International Law and the Liability for Catastrophic Environmental Damage
This panel was convened at 3:00 p.m., Friday, March 25, by its moderator, Marie Soveroski, ASIL International Environmental Law Interest Group Chair, who introduced the panelists: Tullio Treves of the International Tribunal for the Law of the Sea; Alan Boyle of Edinburgh University; Peter Sand of the University of Munich; Monika Hinteregger of the University of Graz; and Gunther Handl of Tulane University School of Law.
INTRODUCTORY REMARKS BY ALAN BOYLE
This panel will address international law on liability for catastrophic environmental damage, with the Deepwater Horizon oil rig disaster in the Gulf of Mexico in mind. (1) Deepwater Horizon is largely a U.S. disaster rather than an international one--save for the cost of cleaning up the marine environment, which has largely been borne by BP. But if Deepwater Horizon had caused massive pollution in Mexico or various Caribbean Islands, it would show, as a case study, the limitations of current international law on liability, especially in respect of oil drilling at sea, currently unregulated by a treaty regime. (2)
International law on liability for catastrophic environmental damage is not fundamentally different from international law on liability for damage in general--we can consider the law of state responsibility for breach of obligation by states or the law of civil liability of private actors, in particular the regimes established by civil liability treaties. Catastrophic damage--damage on a scale large enough to result in very substantial claims--is legally problematic because of the likelihood that (a) the relevant operator cannot fund the loss; and (b) mass compensation claims may result.
The key issues are: Who should be liable for the damage? And what process is best suited to deal with claims resulting from transboundary harm?
RESPONSIBILITY OF STATES FOR ENVIRONMENTAL DAMAGE
State responsibility will cover claims for loss or damage resulting from a breach of obligation in international law, including pollution damage and damage to the environment. (3) There are very few instances of such international claims; they include the Trail Smelter Arbitration (4) and UN Security Council Resolution 687 holding Iraq responsible for damage caused by the invasion of Kuwait.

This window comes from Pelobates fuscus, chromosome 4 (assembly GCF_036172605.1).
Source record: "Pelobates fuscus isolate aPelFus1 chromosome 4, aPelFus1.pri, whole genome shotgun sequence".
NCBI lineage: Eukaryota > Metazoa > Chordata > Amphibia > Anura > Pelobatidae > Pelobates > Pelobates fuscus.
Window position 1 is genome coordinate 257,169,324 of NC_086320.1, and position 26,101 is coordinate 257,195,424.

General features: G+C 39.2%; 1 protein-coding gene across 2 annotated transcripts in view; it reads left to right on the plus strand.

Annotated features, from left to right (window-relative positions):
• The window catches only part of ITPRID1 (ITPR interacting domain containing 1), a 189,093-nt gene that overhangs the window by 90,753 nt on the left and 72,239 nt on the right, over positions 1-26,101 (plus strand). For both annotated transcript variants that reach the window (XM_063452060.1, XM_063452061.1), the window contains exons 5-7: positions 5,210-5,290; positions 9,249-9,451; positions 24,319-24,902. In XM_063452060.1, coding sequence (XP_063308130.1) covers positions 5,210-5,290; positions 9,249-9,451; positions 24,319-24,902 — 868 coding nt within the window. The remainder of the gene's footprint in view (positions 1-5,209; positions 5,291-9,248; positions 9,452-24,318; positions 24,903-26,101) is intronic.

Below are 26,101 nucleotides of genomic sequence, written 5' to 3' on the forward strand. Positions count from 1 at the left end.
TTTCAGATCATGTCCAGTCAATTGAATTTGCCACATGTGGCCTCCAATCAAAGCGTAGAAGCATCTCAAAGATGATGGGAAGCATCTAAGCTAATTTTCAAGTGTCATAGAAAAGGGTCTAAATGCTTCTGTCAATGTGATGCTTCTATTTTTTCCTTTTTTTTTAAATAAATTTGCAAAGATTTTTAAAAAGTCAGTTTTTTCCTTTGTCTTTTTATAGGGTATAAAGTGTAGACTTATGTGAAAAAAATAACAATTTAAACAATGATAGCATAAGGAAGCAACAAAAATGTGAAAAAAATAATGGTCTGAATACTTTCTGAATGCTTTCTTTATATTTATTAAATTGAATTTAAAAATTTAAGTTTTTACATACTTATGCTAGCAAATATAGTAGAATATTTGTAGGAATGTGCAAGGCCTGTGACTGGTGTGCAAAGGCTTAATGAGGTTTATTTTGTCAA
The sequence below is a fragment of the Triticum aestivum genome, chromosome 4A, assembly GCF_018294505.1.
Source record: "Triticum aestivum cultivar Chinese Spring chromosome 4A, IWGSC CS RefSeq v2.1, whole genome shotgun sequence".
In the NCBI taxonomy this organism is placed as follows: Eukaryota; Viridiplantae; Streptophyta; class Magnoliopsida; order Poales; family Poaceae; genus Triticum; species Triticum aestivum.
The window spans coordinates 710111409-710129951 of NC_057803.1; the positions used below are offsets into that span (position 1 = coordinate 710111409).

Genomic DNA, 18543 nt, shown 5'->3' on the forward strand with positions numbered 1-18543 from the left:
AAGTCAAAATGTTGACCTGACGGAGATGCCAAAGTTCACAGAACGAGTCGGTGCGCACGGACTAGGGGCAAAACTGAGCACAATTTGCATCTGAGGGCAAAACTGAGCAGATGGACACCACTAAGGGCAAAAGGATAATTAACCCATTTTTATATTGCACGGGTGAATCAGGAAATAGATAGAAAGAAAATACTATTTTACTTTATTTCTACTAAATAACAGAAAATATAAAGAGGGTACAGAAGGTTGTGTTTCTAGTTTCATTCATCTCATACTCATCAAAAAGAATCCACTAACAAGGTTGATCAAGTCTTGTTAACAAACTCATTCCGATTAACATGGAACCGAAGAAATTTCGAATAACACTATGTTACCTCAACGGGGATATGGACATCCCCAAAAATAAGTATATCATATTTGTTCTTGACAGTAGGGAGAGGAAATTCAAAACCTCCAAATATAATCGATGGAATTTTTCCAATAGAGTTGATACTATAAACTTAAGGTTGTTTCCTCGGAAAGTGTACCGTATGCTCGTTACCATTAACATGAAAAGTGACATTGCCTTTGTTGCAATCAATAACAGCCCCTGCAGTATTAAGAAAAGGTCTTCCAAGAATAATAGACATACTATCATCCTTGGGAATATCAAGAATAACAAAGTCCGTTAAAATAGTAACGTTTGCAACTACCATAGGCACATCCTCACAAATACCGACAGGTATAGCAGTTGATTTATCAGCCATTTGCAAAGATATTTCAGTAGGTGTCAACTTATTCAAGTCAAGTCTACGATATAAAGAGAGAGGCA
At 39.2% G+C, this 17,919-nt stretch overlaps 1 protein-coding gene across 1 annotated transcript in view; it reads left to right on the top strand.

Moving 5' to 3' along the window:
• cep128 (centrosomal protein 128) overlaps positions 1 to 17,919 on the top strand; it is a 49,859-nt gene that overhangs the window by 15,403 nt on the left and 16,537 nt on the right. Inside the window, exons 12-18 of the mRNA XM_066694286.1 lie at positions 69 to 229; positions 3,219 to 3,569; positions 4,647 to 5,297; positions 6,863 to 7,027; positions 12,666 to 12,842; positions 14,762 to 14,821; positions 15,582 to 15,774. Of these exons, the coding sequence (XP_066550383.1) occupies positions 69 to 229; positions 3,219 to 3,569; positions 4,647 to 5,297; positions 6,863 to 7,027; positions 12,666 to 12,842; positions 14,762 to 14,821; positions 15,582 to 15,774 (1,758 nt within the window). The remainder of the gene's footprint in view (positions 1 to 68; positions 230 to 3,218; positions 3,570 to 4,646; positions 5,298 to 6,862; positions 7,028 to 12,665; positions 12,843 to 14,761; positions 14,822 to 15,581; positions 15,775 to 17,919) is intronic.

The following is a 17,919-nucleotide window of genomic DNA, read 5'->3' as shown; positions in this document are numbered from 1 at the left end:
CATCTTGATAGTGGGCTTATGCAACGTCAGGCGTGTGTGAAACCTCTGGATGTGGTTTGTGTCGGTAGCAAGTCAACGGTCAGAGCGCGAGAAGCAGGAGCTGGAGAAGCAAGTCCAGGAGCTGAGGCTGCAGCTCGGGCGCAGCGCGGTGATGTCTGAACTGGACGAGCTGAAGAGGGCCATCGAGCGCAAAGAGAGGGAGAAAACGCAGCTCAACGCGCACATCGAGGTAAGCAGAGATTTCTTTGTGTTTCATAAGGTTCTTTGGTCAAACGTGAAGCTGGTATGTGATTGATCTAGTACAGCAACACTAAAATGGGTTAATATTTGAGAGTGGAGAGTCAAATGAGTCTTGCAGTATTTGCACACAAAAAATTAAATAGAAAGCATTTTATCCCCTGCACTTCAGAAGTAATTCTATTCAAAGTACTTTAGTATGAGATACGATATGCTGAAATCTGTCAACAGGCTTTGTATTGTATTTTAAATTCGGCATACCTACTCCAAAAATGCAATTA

The key obligation is codified in Principle 2 of the 1992 Rio Declaration on Environment and Development, which refers to the state's "responsibility to ensure that activities within their jurisdiction or control do not cause damage to the environment of other states or of areas beyond the limits of national jurisdiction." The two leading authorities are the 2010 ICJ Pulp Mills case (5) and the 2011 ITLOS Advisory Opinion on Activities in the Seabed Area. (6)
The Pulp Mills judgment cites the Corfu Channel case (7) and the Nuclear Weapons advisory opinion, (8) and reaffirms that "A State is thus obliged to use all of the means at its disposal in order to avoid activities which take place in its territory, or in any area under its jurisdiction, causing significant damage to the environment of another state" (para. 101). It reflects the draft articles of the ILC on prevention of transboundary harm. (9) The ICJ confirms that the obligation is one of due diligence: an obligation of conduct rather than result. It specifically rejects Argentina's argument to the contrary (para. 187). This is not surprising: it fully accords with the precedents and the leading textbook writers. (10)
The same view is taken by ITLOS in its Advisory Opinion on Seabed Activities: "The sponsoring State's obligation 'to ensure' is not an obligation to achieve, in each and every case, the result that the sponsored contractor complies with the aforementioned obligations. Rather, it is an obligation to deploy adequate means, to exercise best possible efforts, to do the utmost, to obtain this result." (para. 110). ITLOS cites with approval the ICJ Pulp Mills judgment (para. …